October is Archives Month!

Every October we celebrate Archives Month to reflect on the value of historical materials and to highlight UCSF Archives programs and services. This year we are marking the occasion in the midst of the era-defining triple pandemic of COVID-19, systemic racism, and police violence, not to mention momentous political upheaval.

Now as much as ever, it is critical to protect the records of the past and of the present. We are living through and making history; we must ensure that a diverse and inclusive record of this time is preserved for those in the future to access and understand.

Here are some ways you can get involved to celebrate Archives Month:

Get started collecting and caring for your records (emails, photos, blogs, social media, reports, websites, etc). Consider submitting your materials to the UCSF COVID-19 Pandemic Chronicles.

Do you manage or contribute to a UCSF website? Check out our guidelines for preserving UCSF websites as part of the historical record of the University.

Join us on Wednesday October 7 for #AskAnArchivist Day! UCSF archivists will be standing by from 10am-2pm PDT on Twitter to answer your questions and chat about archives and UCSF history. Ask us anything at @ucsf_archives.

Interested in learning from the history of the health sciences to address current challenges? We’re excited to co-present Vesalius and Wrist Pain: Using Medical History to Solve Current Problems with the Bay Area History of Medicine Society on October 21 at 6:30pm PDT, with speaker Dr. David Lincoln Nelson. Please register in advance.

Visit our free online exhibit “’They Were Really Us’: The UCSF Community’s Early Response to AIDS” for a fascinating and moving story of how UCSF leaders in the 1980s and 1990s broke ground in the fight against the virus, launching the first AIDS clinic in the world and contributing to the identification of what came to be known as HIV.

To explore recordings of our past Archives Talks on topics ranging from Black Women Physicians’ Careers, Elderhood, Documenting While Black, and the Myth of the Perfect Pregnancy, please visit our Archives Events and Exhibits page.

What came before Zero? STIs Among Men Who Had Sex with Men in California, 1945-1965 | ARCHIVES TALK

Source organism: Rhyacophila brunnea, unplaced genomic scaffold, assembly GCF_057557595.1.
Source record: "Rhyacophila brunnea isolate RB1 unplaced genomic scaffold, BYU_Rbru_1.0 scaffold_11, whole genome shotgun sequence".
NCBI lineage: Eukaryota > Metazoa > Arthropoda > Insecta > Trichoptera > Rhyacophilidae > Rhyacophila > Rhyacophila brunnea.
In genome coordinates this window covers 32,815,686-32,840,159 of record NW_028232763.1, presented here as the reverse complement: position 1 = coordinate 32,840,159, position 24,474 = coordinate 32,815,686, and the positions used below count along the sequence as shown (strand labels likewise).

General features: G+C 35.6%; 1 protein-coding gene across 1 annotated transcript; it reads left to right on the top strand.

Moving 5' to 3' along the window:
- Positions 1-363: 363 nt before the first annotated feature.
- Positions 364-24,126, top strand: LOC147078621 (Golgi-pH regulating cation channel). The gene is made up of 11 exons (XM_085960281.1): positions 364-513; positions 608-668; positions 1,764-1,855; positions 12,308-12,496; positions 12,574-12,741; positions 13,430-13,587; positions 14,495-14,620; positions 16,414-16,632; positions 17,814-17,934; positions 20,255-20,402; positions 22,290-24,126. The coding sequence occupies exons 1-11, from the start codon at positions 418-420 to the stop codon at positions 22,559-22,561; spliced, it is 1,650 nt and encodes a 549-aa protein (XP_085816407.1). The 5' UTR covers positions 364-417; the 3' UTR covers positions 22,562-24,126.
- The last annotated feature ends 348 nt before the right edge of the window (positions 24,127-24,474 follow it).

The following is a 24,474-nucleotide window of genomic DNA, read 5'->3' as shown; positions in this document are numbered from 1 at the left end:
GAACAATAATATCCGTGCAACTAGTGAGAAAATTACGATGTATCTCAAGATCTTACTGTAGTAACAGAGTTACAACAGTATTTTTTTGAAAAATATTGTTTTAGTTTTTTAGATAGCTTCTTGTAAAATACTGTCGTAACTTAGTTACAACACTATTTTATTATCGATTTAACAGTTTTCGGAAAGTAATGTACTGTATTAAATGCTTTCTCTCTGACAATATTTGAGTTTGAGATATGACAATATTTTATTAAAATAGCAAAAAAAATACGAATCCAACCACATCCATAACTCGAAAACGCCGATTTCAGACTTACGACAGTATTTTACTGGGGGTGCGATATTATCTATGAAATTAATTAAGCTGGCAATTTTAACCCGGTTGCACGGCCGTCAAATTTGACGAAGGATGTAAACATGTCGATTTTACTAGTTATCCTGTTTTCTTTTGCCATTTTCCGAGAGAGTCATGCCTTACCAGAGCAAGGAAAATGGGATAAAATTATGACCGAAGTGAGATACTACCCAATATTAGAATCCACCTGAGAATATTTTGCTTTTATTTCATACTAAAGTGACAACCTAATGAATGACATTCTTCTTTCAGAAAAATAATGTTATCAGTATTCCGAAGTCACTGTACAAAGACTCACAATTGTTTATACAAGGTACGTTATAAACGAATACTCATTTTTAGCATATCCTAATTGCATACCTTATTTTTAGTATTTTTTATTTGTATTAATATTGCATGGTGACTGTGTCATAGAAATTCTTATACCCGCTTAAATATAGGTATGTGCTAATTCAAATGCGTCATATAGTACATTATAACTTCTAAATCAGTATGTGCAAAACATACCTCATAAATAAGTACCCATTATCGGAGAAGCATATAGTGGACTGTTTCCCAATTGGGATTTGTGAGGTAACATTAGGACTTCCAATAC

Thursday, January 10, 2019, 12 – 1:15 pm
Parnassus Library, 5th Floor, Lange Room

ATTEND the Talk >

Expanding on one thread from his recent book, Patient Zero and the Making of the AIDS Epidemic (Chicago: University of Chicago Press, 2017), Richard A. McKay, D.Phil. will present findings from his archival research across North America to illuminate historical aspects of sexual health and sexually transmitted infections among men who had sex with men. The talk will focus on California in the 1950s and 1960s, with a particular emphasis on developments in homophile activism—the forerunner of later gay rights organizing—and public health. Dr. McKay will also reflect on the methodological challenges of carrying out research on a topic for which patient records and other source materials were routinely destroyed to preserve confidentiality.

Dr. Richard A. McKay, Wellcome Trust Research Fellow in the Department of History and Philosophy of Science at the University of Cambridge

Dr. Richard A. McKay, Wellcome Trust Research Fellow in the Department of History and Philosophy of Science at the University of Cambridge

 

 

 

 

 

 

 

 

 

 

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download event flyer

 

Lest We Forget: Slavery, Race, and The Birth of American Gynecology | ARCHIVES TALK

MONDAY DEC 10, 12 – 1:15 PM
5TH FLOOR, LANGE ROOM,
PARNASSUS LIBRARY

Join Associate Professor of History, Deirdre Cooper Owens as she explains how the institution of American slavery was directly linked to the creation of reproductive medicine in the U.S. She will provide context for how and why physicians denied black women their full humanity, yet valued them as “medical superbodies” highly suited for experimentation. Engaging with 19th-century ideas about so-called racial difference, Cooper Owens will shed light on the contemporary legacy of medical racism.

Go beyond the Archives Talk with a Master Class led by Associate Professor of History, Deirdre Cooper Owens. Space is limited, REGISTER HERE.

Deirdre Cooper Owens, Ph.D., Associate Professor of History at Queens College, CUNY in Queens, New York and an Organization of American Historians’ Distinguished Lecturer

Deirdre Cooper Owens, Ph.D., Associate Professor of History at Queens College, CUNY in Queens, New York and an Organization of American Historians’ Distinguished Lecturer

download event flyer

download event flyer